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  • Another small compound targeting IBAT

    2021-09-14

    Another small compound targeting IBAT has been evaluated in Phase I clinical trial (EudraCT 2013-001175-21) [86]. The oral administration of A4250 to healthy subjects did not give rise to any serious adverse events, was well tolerated and had a similar safety profile as elobixibat; however, it caused abdominal discomfort, nausea and mild diarrhea. It induced substantial effects on the synthesis of BAs and plasma and fecal BAs levels due to decreased ileal FXR-dependent FGF19 secretion. The local, rather than systemic exposure to A4250 makes it a promising candidate for further research regarding BA-related pathologies [86]. Up to now, the compound was evaluated only in cholestatic liver diseases (ClinicalTrials.gov Identifier: NCT02630875). Rifaximin is an antibiotic used to treat bacterial infections in the subsets with IBS-D [89], [90], [91]. Nevertheless, due to the drug’s low solubility in the aqueous environment of the colon and thereby a low bioavailability, it has minimal effect on colonic flora. To increase its solubility and hamper the spread of microbial invasion more effectively, Darkoh et al. suggested simultaneous administration of BAs and rifaximin [89]. In effect, the rifaximin-BA mixture improved the effectiveness of the anti-diarrheal therapy by disrupting the bacterial cell membrane and facilitating the drug entry into the cytoplasm faster than the treatment based only on the administration of rifaximin. Increasing concentrations of BAs increased rifaximin solubility and caused a marked antimicrobial effect. So far, the effect of the proposed antibiotic-BA combination has been evaluated in vitro, however, such delivery holds potential in delivering the antibiotic to a wider area of the bowel and gives potential to improve the efficacy of other hydrophobic 63 7 in the future [89].
    Conclusions
    Conflict of interest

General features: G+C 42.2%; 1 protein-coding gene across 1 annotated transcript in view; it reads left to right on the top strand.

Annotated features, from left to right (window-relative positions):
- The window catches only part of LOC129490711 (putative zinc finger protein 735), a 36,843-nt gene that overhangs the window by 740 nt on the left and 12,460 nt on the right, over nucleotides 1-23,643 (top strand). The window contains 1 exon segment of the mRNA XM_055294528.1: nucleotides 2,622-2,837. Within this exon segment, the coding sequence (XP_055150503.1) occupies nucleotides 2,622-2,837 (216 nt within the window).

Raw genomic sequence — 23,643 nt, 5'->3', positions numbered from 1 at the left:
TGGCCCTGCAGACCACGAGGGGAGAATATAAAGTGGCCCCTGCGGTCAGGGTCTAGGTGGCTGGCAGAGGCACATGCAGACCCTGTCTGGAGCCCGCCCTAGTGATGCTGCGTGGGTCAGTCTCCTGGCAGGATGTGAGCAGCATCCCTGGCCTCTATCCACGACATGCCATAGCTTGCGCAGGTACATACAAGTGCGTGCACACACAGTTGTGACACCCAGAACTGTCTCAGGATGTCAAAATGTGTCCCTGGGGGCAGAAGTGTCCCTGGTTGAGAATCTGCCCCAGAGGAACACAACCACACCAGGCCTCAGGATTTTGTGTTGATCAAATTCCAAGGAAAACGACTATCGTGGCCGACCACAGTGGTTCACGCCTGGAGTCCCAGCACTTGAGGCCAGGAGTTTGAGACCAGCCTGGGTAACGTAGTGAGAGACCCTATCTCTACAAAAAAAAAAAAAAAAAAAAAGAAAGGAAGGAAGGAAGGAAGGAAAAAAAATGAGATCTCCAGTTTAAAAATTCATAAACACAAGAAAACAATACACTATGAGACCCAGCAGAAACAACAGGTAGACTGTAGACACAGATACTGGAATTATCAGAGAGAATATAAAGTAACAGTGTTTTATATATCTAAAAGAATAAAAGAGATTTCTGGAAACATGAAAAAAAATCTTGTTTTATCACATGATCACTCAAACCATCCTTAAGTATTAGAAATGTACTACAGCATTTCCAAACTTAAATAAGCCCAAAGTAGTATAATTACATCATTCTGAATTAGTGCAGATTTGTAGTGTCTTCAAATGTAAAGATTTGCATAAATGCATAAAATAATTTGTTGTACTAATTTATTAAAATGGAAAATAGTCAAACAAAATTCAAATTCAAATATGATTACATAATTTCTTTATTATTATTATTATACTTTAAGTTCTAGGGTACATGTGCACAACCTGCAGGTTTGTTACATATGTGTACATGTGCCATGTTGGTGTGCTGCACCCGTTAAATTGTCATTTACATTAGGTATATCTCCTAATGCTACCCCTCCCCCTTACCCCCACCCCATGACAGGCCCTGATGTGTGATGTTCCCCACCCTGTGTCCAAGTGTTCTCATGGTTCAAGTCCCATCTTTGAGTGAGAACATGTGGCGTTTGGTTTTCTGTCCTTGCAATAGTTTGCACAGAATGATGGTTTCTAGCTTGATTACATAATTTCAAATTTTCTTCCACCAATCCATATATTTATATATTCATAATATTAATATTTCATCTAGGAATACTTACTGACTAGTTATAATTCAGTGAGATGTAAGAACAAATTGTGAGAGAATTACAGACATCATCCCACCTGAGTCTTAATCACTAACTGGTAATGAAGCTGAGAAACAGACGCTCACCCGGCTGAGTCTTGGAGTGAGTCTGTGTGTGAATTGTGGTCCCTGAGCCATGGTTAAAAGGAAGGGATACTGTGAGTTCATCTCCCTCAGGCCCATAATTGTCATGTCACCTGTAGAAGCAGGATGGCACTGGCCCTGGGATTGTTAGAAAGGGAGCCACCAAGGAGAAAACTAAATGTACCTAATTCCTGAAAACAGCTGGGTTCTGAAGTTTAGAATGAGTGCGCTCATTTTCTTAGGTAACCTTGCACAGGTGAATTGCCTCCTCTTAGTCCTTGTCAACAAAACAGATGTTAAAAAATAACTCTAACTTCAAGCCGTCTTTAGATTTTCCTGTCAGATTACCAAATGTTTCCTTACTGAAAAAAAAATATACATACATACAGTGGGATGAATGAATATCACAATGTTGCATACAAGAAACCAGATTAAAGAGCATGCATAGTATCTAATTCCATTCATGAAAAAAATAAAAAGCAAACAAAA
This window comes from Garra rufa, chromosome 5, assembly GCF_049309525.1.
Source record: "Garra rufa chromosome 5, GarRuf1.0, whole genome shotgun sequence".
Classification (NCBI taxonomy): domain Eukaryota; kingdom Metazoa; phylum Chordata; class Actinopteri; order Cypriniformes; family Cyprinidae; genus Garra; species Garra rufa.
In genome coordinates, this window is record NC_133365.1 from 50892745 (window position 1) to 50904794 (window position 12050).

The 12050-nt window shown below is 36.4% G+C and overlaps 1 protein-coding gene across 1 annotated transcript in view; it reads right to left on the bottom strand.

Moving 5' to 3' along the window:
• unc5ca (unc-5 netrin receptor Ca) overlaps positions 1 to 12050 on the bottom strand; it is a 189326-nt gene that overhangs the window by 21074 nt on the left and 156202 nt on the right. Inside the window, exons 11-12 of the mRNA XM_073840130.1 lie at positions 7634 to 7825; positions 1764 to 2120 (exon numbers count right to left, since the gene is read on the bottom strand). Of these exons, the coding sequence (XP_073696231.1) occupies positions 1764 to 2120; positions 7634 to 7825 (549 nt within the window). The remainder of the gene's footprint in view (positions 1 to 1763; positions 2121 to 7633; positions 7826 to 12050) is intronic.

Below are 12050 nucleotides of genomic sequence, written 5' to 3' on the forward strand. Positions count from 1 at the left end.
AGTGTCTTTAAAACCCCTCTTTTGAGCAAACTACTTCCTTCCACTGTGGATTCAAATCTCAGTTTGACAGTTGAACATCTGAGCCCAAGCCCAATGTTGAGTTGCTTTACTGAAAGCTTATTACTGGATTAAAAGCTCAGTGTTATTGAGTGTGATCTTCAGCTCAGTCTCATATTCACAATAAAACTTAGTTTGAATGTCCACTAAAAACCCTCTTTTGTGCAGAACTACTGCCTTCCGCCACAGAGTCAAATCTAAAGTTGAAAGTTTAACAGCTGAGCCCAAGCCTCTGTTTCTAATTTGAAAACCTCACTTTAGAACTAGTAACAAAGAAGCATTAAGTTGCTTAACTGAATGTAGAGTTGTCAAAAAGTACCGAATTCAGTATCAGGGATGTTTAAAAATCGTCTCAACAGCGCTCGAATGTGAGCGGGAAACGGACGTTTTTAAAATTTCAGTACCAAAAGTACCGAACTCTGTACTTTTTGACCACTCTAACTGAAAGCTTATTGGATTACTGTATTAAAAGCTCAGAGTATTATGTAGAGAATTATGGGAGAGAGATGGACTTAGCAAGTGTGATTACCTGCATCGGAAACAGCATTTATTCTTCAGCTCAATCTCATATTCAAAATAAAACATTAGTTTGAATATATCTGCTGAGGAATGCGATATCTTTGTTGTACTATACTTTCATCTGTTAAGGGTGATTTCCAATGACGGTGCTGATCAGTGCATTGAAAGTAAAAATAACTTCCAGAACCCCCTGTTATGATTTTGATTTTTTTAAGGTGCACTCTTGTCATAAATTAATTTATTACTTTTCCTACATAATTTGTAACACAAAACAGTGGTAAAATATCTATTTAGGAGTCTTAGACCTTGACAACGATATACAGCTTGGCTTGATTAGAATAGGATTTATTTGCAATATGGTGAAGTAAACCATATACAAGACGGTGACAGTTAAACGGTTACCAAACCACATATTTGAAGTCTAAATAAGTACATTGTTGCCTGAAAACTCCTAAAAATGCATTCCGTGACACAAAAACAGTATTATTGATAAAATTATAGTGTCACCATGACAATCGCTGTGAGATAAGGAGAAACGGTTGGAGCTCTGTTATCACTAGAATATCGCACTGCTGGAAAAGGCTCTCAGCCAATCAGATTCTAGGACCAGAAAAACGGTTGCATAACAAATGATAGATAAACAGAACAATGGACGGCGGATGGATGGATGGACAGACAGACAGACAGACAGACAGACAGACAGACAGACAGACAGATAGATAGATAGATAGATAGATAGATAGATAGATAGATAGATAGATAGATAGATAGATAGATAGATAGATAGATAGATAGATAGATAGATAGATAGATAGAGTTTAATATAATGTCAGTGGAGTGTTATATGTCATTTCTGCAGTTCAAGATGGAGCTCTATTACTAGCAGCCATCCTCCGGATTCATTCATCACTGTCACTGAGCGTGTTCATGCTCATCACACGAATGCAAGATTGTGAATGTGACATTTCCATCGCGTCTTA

Introduction Metabolic syndrome-related diseases are major obstacles for the health systems worldwide. According to the World Health Organization (WHO) the prevalence of obesity has more than doubled between 1980 and 2014 with an overall 13% of the world's adult population being obese in 2014. The occurrence of overweight and obesity is not only an issue in high-income countries but also in urban settings of middle- and low-income countries, linking it globally to more deaths than underweight. The main cause for the increased occurrence of overweight and obesity lies in the enhanced consumption of energy-dense, high-fat foods and an increase in sedentary lifestyles, resulting in an imbalance between energy consumption and expenditure. Overweight and obesity can be seen as gateway conditions facilitating the development of more serious diseases, including diabetes and cardiovascular diseases (WHO, 2016). Nuclear receptors are ligand-activated transcription factors that regulate target gene expression in a wide variety of physiological pathways such as metabolic processes (Degirolamo et al., 2015; Gronemeyer et al., 2004; Mangelsdorf and Evans, 1995). Nuclear receptors involved in metabolism are classified as type 2 nuclear receptors, which are located in the nucleus regardless of ligand binding. With no ligand present, they are bound to the response elements (REs) of target genes together with corepressors. Upon ligand binding, conformational changes lead to the dissociation of these corepressors and to their exchange with coactivators, leading to the initiation of target gene expression (Mangelsdorf and Evans, 1995). Fig. 1 depicts the structural organisation of nuclear receptors. Most type 2 nuclear receptors form heterodimers with the retinoid X receptors (RXRs, NR2B1/NR2B2/NR2B3) (Sever and Glass, 2013). Type 2 nuclear receptors for the regulation of metabolic processes include the liver X receptors [LXRα (NR1H3) and LXRβ (NR1H2)], the farnesoid X receptor (FXR, NR1H4), the peroxisome proliferator-activated receptors (PPARs, NR1C1/NR1C2/NR1C3), and the RXRs. Ligands for these receptors include fatty acids, oxysterols and bile acids as well as rexinoids, pointing to their relevance in the regulation of metabolic pathways (Chawla et al., 2001; Janowski et al., 1996; Keller et al., 1993; Parks et al., 1999) (Fig. 2).